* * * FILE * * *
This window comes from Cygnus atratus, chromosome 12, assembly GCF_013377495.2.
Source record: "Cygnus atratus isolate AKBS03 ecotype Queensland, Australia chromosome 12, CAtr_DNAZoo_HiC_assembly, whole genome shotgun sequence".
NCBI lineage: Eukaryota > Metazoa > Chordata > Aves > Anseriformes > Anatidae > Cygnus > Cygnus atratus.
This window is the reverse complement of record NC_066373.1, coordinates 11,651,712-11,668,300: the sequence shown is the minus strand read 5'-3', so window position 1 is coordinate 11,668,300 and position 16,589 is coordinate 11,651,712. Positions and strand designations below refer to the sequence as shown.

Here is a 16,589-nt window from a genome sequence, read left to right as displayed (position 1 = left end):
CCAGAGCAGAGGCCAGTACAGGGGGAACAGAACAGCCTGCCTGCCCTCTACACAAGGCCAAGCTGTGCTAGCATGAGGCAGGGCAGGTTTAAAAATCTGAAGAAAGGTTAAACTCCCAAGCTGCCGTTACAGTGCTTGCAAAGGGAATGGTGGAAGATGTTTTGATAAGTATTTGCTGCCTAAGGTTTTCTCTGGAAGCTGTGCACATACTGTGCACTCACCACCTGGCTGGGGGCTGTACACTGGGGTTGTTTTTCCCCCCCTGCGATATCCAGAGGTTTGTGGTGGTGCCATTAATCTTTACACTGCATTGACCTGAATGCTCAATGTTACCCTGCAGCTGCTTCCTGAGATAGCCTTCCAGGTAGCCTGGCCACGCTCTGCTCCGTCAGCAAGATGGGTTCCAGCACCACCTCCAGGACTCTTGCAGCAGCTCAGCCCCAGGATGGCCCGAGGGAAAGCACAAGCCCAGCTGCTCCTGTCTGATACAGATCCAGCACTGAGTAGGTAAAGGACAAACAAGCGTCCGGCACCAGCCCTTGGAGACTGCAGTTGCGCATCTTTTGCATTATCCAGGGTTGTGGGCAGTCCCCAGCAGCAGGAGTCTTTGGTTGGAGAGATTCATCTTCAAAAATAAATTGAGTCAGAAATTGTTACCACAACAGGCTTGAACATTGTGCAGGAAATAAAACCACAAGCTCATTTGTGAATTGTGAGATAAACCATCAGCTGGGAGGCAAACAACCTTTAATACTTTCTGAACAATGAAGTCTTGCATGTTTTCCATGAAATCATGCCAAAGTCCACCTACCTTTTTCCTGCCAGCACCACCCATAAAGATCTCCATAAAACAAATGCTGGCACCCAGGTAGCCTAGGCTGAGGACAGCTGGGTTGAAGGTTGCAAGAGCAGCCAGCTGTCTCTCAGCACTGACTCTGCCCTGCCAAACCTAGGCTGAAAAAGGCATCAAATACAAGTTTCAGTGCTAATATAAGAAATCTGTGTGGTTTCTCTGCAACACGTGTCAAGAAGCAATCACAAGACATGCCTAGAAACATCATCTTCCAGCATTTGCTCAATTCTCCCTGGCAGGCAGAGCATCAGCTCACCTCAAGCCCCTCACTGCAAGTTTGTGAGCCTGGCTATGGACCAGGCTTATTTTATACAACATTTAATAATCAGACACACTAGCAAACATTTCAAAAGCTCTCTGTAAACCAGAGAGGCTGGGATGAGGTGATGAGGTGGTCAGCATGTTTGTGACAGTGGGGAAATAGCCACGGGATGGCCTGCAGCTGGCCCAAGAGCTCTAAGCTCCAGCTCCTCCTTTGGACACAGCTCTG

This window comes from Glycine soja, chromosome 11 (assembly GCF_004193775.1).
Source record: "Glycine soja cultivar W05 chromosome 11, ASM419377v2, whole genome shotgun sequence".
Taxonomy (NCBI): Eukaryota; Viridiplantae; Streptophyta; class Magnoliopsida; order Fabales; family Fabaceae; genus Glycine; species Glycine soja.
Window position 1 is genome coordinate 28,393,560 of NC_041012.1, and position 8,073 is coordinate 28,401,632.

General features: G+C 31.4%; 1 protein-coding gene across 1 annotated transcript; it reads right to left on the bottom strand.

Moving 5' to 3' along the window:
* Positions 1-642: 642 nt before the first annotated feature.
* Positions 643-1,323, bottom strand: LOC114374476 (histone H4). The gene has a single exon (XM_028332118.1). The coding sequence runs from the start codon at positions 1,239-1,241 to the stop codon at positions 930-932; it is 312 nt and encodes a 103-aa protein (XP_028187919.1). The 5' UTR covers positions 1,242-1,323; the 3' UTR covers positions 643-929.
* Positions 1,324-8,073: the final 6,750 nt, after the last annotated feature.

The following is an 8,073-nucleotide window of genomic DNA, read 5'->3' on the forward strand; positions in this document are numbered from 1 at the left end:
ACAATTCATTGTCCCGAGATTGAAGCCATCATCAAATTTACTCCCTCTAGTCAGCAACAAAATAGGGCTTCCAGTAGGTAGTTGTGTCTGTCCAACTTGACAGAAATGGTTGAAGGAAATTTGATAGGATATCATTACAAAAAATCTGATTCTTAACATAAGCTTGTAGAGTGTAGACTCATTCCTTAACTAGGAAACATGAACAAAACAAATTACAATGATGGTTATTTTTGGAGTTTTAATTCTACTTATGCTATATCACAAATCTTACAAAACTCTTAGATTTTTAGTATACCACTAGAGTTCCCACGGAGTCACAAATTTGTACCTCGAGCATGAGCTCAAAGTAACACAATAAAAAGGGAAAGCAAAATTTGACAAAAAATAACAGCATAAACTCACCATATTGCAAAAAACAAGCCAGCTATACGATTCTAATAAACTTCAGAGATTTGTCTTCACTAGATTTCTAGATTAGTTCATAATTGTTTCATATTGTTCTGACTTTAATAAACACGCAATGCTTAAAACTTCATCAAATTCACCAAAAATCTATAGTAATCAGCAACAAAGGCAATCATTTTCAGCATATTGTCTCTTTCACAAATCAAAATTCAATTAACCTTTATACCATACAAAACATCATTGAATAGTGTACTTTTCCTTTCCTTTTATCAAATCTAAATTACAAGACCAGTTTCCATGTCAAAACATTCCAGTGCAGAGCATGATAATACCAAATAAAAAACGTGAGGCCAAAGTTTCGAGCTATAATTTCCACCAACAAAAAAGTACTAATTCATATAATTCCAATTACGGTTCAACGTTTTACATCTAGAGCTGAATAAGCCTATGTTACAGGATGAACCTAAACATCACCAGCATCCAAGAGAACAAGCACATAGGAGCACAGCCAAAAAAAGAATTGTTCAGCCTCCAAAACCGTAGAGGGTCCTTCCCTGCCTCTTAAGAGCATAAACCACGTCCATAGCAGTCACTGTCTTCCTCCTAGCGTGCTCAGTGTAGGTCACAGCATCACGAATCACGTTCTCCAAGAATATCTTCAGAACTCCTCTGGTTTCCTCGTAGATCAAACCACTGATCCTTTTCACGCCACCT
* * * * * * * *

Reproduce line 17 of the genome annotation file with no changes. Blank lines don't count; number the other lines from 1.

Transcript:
ACAATTCATTGTCCCGAGATTGAAGCCATCATCAAATTTACTCCCTCTAGTCAGCAACAAAATAGGGCTTCCAGTAGGTAGTTGTGTCTGTCCAACTTGACAGAAATGGTTGAAGGAAATTTGATAGGATATCATTACAAAAAATCTGATTCTTAACATAAGCTTGTAGAGTGTAGACTCATTCCTTAACTAGGAAACATGAACAAAACAAATTACAATGATGGTTATTTTTGGAGTTTTAATTCTACTTATGCTATATCACAAATCTTACAAAACTCTTAGATTTTTAGTATACCACTAGAGTTCCCACGGAGTCACAAATTTGTACCTCGAGCATGAGCTCAAAGTAACACAATAAAAAGGGAAAGCAAAATTTGACAAAAAATAACAGCATAAACTCACCATATTGCAAAAAACAAGCCAGCTATACGATTCTAATAAACTTCAGAGATTTGTCTTCACTAGATTTCTAGATTAGTTCATAATTGTTTCATATTGTTCTGACTTTAATAAACACGCAATGCTTAAAACTTCATCAAATTCACCAAAAATCTATAGTAATCAGCAACAAAGGCAATCATTTTCAGCATATTGTCTCTTTCACAAATCAAAATTCAATTAACCTTTATACCATACAAAACATCATTGAATAGTGTACTTTTCCTTTCCTTTTATCAAATCTAAATTACAAGACCAGTTTCCATGTCAAAACATTCCAGTGCAGAGCATGATAATACCAAATAAAAAACGTGAGGCCAAAGTTTCGAGCTATAATTTCCACCAACAAAAAAGTACTAATTCATATAATTCCAATTACGGTTCAACGTTTTACATCTAGAGCTGAATAAGCCTATGTTACAGGATGAACCTAAACATCACCAGCATCCAAGAGAACAAGCACATAGGAGCACAGCCAAAAAAAGAATTGTTCAGCCTCCAAAACCGTAGAGGGTCCTTCCCTGCCTCTTAAGAGCATAAACCACGTCCATAGCAGTCACTGTCTTCCTCCTAGCGTGCTCAGTGTAGGTCACAGCATCACGAATCACGTTCTCCAAGAATATCTTCAGAACTCCTCTGGTTTCCTCGTAGATCAAACCACTGATCCTTTTCACGCCACCT